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Recycling Protesters Seek Help

May 15, 2013

WHEELING — Members of the Wheeling Water Warriors asked the Wheeling-Ohio County Board of Health on Tuesday to take a stand against GreenHunter Water’s plans to open a natural gas frack water......

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May-15-13 7:38 AM

We realize these folks might be in a legal bind insofar was what they are able to actually do, but, as in"the board needs scientific evidence showing the impact such a facility could have on public health in order to take a position on the issue. Right now, he said, there is no such evidence" and "we are in no position to make a scientific determination about safety", what they seem to be saying is that they can't be absolutely certain from what other people are telling them whether or not there are any bullets in the revolver, even though we know that there very well could be, so, we have no choice but to put the gun to our heads and pull the trigger in order to find out. Wheeling residents will be the lab rats in this experiment to get the "evidence" and "make a scientific determination about safety".

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May-15-13 8:04 AM

Here's a thought. If you really want to find out whether or not this is safe, especially if radium - - as it well might, since it has been proven to be present in shale gas flowback from other areas - - is present in the frack waste to be treated in Warwood, your city fathers and mothers should go to a few of the really big insurance companies, Lloyds would at least listen to you, and say: "Hey, we want to put in this frack waste treatment plant. If it leaks something like radium that gets into our water system, a substance that will last a thousand years and isn't safe at any level, what would it cost us to insure that water system so that you would pay to replace the whole thing, pipes and all, if it gets contaminated by a leak from this plant that will only employ twelve people for maybe four to six years, at most? Then, go ask GreenHunter and the well drillers if they would help you pay the premiums for that insurance. Check on health insurance for the residents, too.

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May-15-13 8:24 AM

Here’s another thought. Treat this plant, which will process saltwater contaminated with TRACES of toxic elements, like all the other plants you will find UP and down the river that process toxic materials. This would be slightly less exciting than “putting a gun to our heads” or “being lab rats,” but processing waste just isn’t that exciting.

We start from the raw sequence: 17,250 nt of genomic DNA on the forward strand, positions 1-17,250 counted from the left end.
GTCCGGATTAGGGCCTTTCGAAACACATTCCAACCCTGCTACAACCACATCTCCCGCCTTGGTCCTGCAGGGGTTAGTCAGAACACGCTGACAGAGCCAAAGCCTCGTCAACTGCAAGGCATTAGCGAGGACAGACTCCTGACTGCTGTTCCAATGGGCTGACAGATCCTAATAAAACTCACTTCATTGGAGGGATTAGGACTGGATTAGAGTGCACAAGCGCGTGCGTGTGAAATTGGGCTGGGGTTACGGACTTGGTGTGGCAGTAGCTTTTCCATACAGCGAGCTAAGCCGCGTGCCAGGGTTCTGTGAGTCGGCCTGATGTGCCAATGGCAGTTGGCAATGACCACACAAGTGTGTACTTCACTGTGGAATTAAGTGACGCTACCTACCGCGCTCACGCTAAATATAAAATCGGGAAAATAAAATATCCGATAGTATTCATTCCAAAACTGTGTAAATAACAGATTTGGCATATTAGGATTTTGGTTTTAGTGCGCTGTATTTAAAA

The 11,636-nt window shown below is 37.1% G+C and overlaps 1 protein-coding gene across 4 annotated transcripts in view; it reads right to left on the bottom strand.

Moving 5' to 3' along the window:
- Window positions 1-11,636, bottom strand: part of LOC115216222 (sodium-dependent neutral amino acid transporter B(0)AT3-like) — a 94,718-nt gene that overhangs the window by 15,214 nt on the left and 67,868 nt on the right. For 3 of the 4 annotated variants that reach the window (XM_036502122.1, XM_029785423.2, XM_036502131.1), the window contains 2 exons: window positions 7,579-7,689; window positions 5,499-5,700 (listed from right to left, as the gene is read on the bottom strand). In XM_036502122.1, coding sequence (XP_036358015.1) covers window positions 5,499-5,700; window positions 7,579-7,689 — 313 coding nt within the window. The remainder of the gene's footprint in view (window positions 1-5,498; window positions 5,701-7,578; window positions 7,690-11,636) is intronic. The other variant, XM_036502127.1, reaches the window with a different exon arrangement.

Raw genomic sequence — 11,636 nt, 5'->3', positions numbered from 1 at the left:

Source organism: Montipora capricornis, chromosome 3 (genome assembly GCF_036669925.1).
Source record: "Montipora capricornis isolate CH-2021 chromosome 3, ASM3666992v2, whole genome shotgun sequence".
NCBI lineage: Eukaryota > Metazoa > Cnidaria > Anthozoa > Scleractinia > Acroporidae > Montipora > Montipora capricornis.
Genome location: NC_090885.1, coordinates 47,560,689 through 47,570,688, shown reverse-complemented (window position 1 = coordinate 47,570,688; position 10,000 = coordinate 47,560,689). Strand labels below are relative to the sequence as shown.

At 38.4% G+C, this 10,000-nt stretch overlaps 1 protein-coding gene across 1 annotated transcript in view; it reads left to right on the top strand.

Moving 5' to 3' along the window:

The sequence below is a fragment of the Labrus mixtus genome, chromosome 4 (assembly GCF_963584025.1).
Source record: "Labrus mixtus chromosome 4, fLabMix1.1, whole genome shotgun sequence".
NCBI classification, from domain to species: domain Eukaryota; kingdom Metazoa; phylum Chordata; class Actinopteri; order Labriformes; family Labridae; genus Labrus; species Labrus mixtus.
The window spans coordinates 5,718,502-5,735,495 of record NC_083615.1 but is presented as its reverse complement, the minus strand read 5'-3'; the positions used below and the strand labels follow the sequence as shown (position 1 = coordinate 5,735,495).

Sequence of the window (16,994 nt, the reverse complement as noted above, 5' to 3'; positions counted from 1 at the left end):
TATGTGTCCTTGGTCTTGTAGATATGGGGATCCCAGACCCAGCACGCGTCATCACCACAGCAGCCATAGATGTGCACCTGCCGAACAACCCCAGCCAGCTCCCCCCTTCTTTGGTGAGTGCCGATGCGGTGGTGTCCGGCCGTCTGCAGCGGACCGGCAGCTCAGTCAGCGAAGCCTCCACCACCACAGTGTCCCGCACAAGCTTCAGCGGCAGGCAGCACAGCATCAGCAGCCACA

I do like your idea of contacting an insurance company to have a risk evaluation. Because insurance companies are experts at evaluating risk. Will you go along with their expert opinion? Or will you ignore that, too, and continue to scream hyperbole when they explain to you how little risk there will really be?

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May-15-13 8:33 AM

Seeking a quote from an insurance company, for both the water system and the consequent health of the residents, just seems like a reasonable request for the exercise of due diligence. Asking the plant operator to share in the costs of that insurance seems reasonable, as well.

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May-15-13 8:37 AM

us people in wellsburg were force fed this stuff not a mile from our water treatment plant but just feet.we all consumed this crap.nobody ever questioned why they were allowed to do this but it we are the lab rats and so far we are still alive.our water here is about nasty's brown and it stinks.used to be that we were the only city around here with good water.this recycling plant needs to go below wheeling in a less populated area****mon sense tells you that.stand your ground have the right.the trash that these gas companies generate belong to's their problem to get rid of it.the cheapest way is to dump it in the river.

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May-15-13 8:39 AM

And, to address your question, Troll, would you still love us as much as you do if we did shut up?

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May-15-13 8:41 AM

I think the story of waiting for scientific evidence is "code" for we are going to side with the frackers. No scientific evidence declaring frack water good or bad for humans? Then take a stand against it until evidence is produced that proves frack water is healthy and will help to extend life. The Health Board should be unequivocal in their stand against anything that does not promote healthy living !

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May-15-13 8:49 AM

"And, to address your question, Troll, would you still love us as much as you do if we did shut up?"

Who is the "us" and "we"? Multiple personality disorder? Imaginary friend? Golem?

Just curious...

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May-15-13 9:03 AM